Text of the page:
Animal Bite Injuries

Frederick Ilgenfritz, MD
Bitterroot General & Vascular Surgery

Bite injuries, particularly those with some tissue removed can result in significant cosmetic and functional problems. This problem is fairly common; about 50% of the population will at some point in their life suffer an animal bite. Animal bite wounds account for about 1% of all emergency room visits. Examples of animals inflicting bites in the Bitterroot would include dog, cat, horse, donkey, bear, wolf, lion, raccoon, badger, and reptiles.

Management of bites requires both local wound and systemic attention. The principles of management of bite wounds include evaluation, complete wound cleansing and removal of dead and damaged tissue. Involvement of the tendon, joints, nerves and blood vessels should be checked. All foreign material needs to be removed including dirt, sticks, stones, broken teeth and hair.

A major concern in all bite wounds is infection due to the presence of the large number of bacteria in the animal's mouth. All bite wounds are considered contaminated. The risk of infection is related to the species of animal, bite location, time until wound treatment, type of wound, and preexisting patient illnesses. Typically the infections are polymicrobial, with mixed aerobic and anaerobic species.

Antibiotic therapy is appropriate for infected bite wounds and fresh wounds considered at risk for infection, such as large wounds, large hematoma, full-thickness skin punctures and wounds with tissue loss. The most common antibiotics advocated are amoxicillin/clavulanate or a combination of amoxicillin and cephalexin. Generally, five days of prophylactic antibiotic coverage is adequate. Tetanus and rabies prophylaxis should be considered for all bite wounds. Rabies shots are given if the rabies status of the animal isn't known and the animal has not been recovered to test it.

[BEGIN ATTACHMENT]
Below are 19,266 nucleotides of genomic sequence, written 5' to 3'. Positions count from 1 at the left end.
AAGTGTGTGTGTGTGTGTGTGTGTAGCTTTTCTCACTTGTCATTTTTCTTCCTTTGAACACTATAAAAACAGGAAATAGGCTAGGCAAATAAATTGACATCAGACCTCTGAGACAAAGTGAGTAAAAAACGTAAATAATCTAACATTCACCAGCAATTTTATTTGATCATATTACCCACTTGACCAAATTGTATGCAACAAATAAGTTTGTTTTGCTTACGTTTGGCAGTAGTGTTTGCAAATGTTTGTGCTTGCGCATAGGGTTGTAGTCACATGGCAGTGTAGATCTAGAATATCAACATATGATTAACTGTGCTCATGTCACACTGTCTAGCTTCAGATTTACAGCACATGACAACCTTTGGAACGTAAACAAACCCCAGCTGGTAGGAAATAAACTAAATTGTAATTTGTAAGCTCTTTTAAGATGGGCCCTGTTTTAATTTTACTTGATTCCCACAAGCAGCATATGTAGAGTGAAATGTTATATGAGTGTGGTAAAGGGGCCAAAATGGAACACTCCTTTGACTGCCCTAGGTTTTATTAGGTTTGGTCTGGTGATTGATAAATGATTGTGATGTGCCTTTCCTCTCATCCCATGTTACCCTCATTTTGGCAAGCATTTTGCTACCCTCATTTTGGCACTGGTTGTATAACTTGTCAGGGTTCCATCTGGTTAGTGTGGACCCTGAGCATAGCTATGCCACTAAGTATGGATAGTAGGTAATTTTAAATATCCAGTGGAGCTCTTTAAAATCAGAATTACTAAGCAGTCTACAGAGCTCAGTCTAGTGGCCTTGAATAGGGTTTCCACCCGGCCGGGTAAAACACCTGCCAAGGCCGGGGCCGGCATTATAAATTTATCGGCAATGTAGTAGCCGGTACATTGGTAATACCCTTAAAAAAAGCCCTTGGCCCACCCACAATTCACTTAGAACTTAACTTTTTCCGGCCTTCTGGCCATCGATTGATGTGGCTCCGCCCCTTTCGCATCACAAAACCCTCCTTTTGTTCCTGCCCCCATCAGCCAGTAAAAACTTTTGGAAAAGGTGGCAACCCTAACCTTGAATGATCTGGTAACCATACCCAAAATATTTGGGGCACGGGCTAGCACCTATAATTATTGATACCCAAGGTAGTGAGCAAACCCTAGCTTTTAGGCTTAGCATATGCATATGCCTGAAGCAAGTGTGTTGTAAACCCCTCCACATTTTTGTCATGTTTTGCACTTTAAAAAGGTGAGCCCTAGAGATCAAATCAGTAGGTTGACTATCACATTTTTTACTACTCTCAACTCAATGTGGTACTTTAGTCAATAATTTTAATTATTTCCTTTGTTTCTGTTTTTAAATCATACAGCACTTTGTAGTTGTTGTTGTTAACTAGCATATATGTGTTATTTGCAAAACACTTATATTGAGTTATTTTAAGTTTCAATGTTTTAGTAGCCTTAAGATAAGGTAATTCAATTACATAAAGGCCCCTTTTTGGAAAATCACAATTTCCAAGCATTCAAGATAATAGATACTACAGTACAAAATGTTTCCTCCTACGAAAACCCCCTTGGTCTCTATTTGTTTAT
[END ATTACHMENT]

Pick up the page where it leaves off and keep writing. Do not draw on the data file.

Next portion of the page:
The basic principles of surgical management of bite wounds include proper mechanical cleansing and debridement. High-pressure irrigation is an important means of wound cleansing. Adequate debridement with removal of devitalized tissue, particulate matter, and clots helps to prevent infection. Clean surgical wound edges result in better scars and quicker healing. In wounds made by large animals, there may be significant tissue loss or additional crushing injury. These wounds will require more prolonged dressing care to stabilize them, and then possibly flap transfers or other complex reconstructions.

Immediate closure/reconstruction may be considered in relatively clean bite wounds or wounds that can be cleansed effectively so as the possibility of infection has been reduced. Areas of cosmetic concern such as facial wounds, because of the excellent blood supply are at low risk for infection and should be closed right away. In other areas, a short period of aggressive wound care followed by delayed closure/reconstruction results in better long-term result.

Animals are a part of Bitterroot life. Even with the best of intentions and due care, not all interactions with these animals are positive. When a bite occurs, quick attention to basic first aid and appropriate referral to the emergency room and surgical care will result in the optimal recovery.

Questions or comments can be addressed to Frederick M. Ilgenfritz, MD, FACS, c/o Bitterroot General & Vascular Surgery, 1150 Westwood Drive, Suite C, Hamilton, MT 59840 or visit



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